On Aristotle "Physics 8.6-10"
On Aristotle Physics 8.6-10 by of Cilicia Simplicius
Book DescriptionAristotle's "Physics" is about the causes of motion and culminates in a proof that God is needed as the ultimate cause of motion. Aristotle argues that things in motion need to be moved by something other than themselves - he rejects Plato's self-movers. On pain of regress, there must be an unmoved mover. If this unmoved mover is to cause motion eternally, it needs infinite power. It cannot, then, be a body, since bodies, being of finite size, cannot house infinite power. The unmoved mover is therefore an incorporeal God. Simplicius reveals that his teacher, Ammonius, harmonised Aristotle with Plato to counter Christian charges of pagan disagreement, by making Aristotle's God a cause of beginningless movement, but of beginningless existence of the universe. Eternal existence, not less than eternal motion, calls for an infinite, and hence incorporeal, force. By an irony, this anti-Christian interpretation turned Aristotle's God from a thinker into a certain kind of Creator, and so helped to make Aristotle's God acceptable to St Thomas Aquinas in the thirteenth century. This text provides a translation of Simplicius' commentary on Aristotle's work.
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Book DetailsISBN: 9780715630396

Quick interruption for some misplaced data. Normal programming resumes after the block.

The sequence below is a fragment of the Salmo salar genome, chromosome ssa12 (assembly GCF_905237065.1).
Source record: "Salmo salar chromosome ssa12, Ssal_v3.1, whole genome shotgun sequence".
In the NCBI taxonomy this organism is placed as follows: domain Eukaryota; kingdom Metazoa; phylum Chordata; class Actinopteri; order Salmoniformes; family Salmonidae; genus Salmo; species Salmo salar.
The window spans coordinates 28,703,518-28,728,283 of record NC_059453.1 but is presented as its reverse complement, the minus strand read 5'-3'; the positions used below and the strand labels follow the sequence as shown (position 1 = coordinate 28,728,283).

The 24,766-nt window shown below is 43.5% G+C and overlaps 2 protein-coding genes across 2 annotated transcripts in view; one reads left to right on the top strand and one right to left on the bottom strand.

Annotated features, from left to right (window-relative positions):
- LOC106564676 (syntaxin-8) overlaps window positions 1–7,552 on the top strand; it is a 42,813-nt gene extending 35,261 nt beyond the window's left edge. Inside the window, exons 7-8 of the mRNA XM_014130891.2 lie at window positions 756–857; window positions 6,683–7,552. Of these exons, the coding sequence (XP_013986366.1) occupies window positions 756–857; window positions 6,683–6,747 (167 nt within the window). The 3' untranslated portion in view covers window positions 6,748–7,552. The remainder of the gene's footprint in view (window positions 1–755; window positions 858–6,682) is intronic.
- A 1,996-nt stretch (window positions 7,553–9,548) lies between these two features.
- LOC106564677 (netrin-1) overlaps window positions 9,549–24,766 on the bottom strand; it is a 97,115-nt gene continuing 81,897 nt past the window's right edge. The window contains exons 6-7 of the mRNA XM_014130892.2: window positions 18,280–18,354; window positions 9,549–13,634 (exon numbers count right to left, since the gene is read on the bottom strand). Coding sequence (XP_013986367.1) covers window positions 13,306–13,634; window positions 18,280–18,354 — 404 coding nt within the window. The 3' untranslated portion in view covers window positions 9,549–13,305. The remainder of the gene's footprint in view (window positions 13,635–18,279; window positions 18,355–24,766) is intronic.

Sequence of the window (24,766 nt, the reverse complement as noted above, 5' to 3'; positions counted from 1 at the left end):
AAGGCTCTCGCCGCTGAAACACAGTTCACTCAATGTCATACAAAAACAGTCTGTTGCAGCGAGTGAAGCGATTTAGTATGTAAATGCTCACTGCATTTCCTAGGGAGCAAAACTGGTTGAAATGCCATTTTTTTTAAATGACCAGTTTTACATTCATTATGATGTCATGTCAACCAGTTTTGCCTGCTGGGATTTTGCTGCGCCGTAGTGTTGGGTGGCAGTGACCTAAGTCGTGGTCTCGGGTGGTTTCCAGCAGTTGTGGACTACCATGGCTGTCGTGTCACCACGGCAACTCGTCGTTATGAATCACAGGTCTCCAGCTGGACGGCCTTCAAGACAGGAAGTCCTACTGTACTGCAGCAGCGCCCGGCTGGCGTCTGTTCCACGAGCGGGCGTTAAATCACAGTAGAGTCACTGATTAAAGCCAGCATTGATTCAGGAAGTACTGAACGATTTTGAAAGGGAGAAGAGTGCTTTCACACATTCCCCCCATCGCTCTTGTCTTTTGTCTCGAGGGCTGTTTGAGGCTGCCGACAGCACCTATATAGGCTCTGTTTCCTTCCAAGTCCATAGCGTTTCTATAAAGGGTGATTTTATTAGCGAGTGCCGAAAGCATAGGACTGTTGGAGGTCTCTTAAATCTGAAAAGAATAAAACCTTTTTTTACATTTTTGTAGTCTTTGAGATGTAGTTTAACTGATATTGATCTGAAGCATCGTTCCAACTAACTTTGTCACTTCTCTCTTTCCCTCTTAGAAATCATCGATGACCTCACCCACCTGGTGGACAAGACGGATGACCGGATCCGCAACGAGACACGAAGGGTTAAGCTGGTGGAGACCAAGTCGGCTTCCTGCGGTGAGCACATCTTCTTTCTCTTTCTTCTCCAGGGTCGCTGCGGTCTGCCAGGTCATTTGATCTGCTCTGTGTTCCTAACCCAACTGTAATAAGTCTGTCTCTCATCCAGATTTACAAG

(234mm x 156mm x 20mm)
Imprint: Gerald Duckworth & Co Ltd
Publisher: Bloomsbury Publishing PLC
Publish Date: 26-Jul-2001
Country of Publication: United Kingdom
Books By Author of Cilicia Simplicius
On Aristotle 'On the Heavens 1.10-12', Hardback (March 2006)
Here is a battle royal between the Neoplatonist Simplicius and the Aristotelian Alexander on the origins, if any, of the universe. A parallel battle had already been conducted by Philoponus and Proclus, arguing that Plato's "Timaeus" gives a beginning to the universe. Simplicius denies this.
On Aristotle 'Categories 1-4', Hardback (October 2003)» View all books by of Cilicia Simplicius
In his "Categories", Aristotle divides what exists in the sensible world into ten categories. This text provides a translation of Simplicius' commentary on "Categories" and represents over 600 years of criticism.
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